Researchers are turning white blood cells into cancer killers in a bid to prolong the lives of patients with advanced colon cancer, says a report.
A vaccine treatment undergoing clinical trials activates the patient's immune system to fight the cancer.
The trial, involving 20 patients, showed a significant 35 percent control of the disease, a marked improvement over the 11.2 percent response rate for current treatments, principal investigator Toh Han Chong said in remarks published in The Straits Times Friday.
The researchers drew blood samples from patients whose average age was 70.
"From the blood, the white cells are separated and processed to create dendritic cells," Toh was quoted as saying. Being immune cells, they can stimulate an immune response.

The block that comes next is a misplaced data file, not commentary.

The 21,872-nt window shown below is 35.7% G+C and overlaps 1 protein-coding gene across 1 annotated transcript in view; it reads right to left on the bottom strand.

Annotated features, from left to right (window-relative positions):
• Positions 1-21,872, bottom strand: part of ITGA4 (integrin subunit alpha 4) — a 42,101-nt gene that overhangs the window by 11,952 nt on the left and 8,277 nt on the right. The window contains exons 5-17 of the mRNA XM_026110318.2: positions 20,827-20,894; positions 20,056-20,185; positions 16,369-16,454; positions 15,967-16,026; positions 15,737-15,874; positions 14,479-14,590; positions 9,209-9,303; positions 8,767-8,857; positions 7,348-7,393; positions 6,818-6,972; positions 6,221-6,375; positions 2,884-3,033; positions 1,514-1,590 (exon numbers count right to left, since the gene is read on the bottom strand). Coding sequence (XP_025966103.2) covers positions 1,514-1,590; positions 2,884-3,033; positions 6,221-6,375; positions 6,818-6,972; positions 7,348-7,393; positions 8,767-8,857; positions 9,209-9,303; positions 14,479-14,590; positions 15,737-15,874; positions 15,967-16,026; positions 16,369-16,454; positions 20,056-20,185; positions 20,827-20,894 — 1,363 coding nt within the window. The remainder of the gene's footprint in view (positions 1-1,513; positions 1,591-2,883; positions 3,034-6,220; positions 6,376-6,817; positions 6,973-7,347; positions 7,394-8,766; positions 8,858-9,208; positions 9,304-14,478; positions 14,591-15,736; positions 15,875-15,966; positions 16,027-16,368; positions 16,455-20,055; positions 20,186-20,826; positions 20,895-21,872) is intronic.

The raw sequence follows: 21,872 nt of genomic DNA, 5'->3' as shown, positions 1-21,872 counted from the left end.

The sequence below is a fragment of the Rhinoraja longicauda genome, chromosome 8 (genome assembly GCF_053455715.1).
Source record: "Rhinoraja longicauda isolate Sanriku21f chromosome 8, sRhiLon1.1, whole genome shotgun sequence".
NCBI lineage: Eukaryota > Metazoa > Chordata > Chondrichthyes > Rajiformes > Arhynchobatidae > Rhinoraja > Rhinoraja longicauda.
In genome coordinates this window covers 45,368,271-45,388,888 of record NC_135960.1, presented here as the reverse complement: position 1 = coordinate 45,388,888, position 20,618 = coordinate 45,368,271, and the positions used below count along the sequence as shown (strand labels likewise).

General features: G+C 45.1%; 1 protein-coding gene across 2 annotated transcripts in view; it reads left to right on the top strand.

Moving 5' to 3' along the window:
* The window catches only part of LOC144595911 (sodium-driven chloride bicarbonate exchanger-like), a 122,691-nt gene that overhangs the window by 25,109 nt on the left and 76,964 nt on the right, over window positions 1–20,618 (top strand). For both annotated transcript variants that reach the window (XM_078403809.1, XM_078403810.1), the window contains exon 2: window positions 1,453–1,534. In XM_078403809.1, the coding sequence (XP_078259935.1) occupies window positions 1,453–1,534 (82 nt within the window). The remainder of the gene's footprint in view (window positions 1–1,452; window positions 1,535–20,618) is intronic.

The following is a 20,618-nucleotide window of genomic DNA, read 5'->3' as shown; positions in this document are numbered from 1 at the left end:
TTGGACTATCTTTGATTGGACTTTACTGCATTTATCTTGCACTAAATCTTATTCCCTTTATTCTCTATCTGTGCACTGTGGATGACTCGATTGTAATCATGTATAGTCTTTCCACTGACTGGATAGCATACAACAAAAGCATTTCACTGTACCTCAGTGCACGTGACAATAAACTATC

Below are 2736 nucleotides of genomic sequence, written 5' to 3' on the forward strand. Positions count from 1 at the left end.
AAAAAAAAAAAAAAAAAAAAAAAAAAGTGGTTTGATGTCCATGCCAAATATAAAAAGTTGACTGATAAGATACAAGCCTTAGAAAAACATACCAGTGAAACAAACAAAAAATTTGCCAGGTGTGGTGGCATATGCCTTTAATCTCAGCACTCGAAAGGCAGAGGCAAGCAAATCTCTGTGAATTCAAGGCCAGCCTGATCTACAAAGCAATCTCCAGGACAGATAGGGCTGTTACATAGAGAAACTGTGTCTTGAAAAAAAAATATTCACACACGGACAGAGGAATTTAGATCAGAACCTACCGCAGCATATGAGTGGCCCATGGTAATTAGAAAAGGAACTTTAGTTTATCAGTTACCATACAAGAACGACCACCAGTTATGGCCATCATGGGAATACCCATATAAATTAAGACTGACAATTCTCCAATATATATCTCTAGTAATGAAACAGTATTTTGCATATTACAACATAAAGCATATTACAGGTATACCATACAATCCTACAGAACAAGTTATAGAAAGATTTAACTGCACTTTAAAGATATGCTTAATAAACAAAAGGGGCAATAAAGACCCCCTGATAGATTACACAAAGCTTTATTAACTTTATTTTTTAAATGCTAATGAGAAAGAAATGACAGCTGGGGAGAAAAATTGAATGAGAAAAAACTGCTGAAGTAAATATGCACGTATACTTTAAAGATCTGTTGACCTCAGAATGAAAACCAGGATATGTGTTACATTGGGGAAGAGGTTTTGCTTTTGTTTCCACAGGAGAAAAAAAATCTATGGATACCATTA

Tumour lysate, a solution containing a breakdown of the cancer cells and proteins, is then introduced to the dendritic cells to create "a killer cocktail that stimulates the immune system and causes the cancer to shrink," Toh said.
The vaccine is injected under the patient's skin.
Forty percent of the trial subjects survived more than one year after the treatment started.
"These are patients with end-stage cancer who had been given six to nine months to live," Toh said.